Big banks have been closing branches in lower-income areas and shifting more of their attention to wealthier ones, based on a new report from Bloomberg.
Overall, there’s been a trend among the biggest banks—specifically J.P. Morgan Chase, Wells Fargo, and Bank of America—to reducing their branch networks. Relying on ATMs and online banking is less expensive. But the banks are reportedly closing branches faster in lower-income areas than wealthier ones.
According to S&P Global data analyzed by Bloomberg, banks have shut 1,915 more branches in lower-income areas than they opened between 2014 and 2018, with J.P. Morgan, Wells Fargo, and Bank of America at the front of the trend.
There are broad implications for neighborhoods when branches close. Less competition means fewer choices for banking services and, potentially, higher costs as a result. According to a 2014 study by economist Hoai-Luu Q. Nguyen, now an assistant professor of business at the University of California, Berkeley, the number of small business loans made drops by 13% for several years and isn’t offset by the entry of other banks.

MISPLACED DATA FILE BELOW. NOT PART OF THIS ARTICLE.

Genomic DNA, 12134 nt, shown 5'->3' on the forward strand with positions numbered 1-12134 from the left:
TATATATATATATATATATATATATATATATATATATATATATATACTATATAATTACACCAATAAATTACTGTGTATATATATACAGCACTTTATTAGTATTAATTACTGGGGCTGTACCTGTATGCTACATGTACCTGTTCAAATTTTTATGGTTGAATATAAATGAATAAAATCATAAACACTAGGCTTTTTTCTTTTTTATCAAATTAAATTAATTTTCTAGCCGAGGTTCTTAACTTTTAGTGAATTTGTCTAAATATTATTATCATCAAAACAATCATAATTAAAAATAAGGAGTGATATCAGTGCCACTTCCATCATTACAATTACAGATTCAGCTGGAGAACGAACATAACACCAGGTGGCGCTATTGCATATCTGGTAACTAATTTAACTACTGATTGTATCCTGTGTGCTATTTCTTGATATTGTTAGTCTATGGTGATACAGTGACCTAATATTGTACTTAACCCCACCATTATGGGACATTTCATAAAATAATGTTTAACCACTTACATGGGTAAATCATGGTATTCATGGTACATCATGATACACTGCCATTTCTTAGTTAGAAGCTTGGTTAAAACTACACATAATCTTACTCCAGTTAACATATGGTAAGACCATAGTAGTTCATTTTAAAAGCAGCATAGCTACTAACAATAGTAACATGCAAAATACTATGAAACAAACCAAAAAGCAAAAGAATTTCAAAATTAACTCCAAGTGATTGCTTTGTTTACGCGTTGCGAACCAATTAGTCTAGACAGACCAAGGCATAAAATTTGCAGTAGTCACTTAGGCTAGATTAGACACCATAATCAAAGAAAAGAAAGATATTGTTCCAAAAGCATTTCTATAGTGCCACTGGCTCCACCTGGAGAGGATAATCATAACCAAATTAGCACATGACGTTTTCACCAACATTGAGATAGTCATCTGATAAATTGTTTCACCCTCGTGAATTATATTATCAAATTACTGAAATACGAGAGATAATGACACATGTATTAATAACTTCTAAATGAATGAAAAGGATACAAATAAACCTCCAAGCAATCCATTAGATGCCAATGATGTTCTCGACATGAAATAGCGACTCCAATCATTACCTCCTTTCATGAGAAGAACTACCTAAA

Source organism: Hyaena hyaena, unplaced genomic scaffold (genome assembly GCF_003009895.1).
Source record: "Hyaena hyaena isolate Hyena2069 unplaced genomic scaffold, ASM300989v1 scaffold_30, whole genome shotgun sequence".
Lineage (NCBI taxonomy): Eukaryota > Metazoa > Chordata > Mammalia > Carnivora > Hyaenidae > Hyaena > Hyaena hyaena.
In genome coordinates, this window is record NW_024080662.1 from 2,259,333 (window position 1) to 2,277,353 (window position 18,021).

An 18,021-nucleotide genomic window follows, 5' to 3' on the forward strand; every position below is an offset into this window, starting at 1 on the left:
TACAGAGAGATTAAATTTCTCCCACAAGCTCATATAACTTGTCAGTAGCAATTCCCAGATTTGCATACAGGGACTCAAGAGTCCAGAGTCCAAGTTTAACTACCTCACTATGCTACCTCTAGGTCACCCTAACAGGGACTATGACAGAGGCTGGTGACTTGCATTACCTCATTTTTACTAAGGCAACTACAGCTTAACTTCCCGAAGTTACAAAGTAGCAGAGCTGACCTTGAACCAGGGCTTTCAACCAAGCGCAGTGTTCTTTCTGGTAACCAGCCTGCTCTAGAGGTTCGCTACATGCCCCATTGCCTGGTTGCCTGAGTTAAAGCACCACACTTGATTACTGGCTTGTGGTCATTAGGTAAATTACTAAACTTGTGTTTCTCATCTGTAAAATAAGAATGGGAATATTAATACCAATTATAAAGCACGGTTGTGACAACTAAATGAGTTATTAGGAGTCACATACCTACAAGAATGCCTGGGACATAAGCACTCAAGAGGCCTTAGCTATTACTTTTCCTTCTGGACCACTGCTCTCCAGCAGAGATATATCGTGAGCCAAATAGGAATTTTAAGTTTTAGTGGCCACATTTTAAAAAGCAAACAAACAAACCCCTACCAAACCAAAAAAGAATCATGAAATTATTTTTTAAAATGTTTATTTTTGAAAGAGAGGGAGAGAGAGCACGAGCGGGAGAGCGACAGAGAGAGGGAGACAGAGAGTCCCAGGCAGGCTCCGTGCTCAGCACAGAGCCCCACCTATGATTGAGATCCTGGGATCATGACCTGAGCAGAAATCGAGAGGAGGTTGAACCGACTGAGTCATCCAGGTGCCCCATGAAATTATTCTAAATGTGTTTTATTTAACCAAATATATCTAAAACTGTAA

Fortune reached out to all three banks for comments. J.P. Morgan sent a statement arguing that Bloomberg’s national view of the data assumes “family income in all communities is the same” and that 26% of its current branches are in low-to-moderate income areas and 30% of new branches will be. Wells Fargo and Bank of America did not respond before publication.
The 1977 Community Reinvestment Act, or CRA, was a response to many years of redlining that made it harder for people in minority and lower-income communities to get mortgages. It requires banks to report on how well they serve the financial needs of such areas. Lower compliance with the CRA can affect whether regulators allow bank expansions, new branch openings, or merger and acquisition activities. But regulators have been slow to police the issue, according to the Bloomberg report.
The Trump administration has sought to revamp CRA rules in ways that could make it easier for banks to comply, the Wall Street Journal has reported.
In addition, lower-income areas are often minority communities that continue to face financial discrimination, which a lack of choices can heighten. For example, a 2016 study showed that in some cities, African-American customers are less likely to get mortgages than white customers in similar economic situations.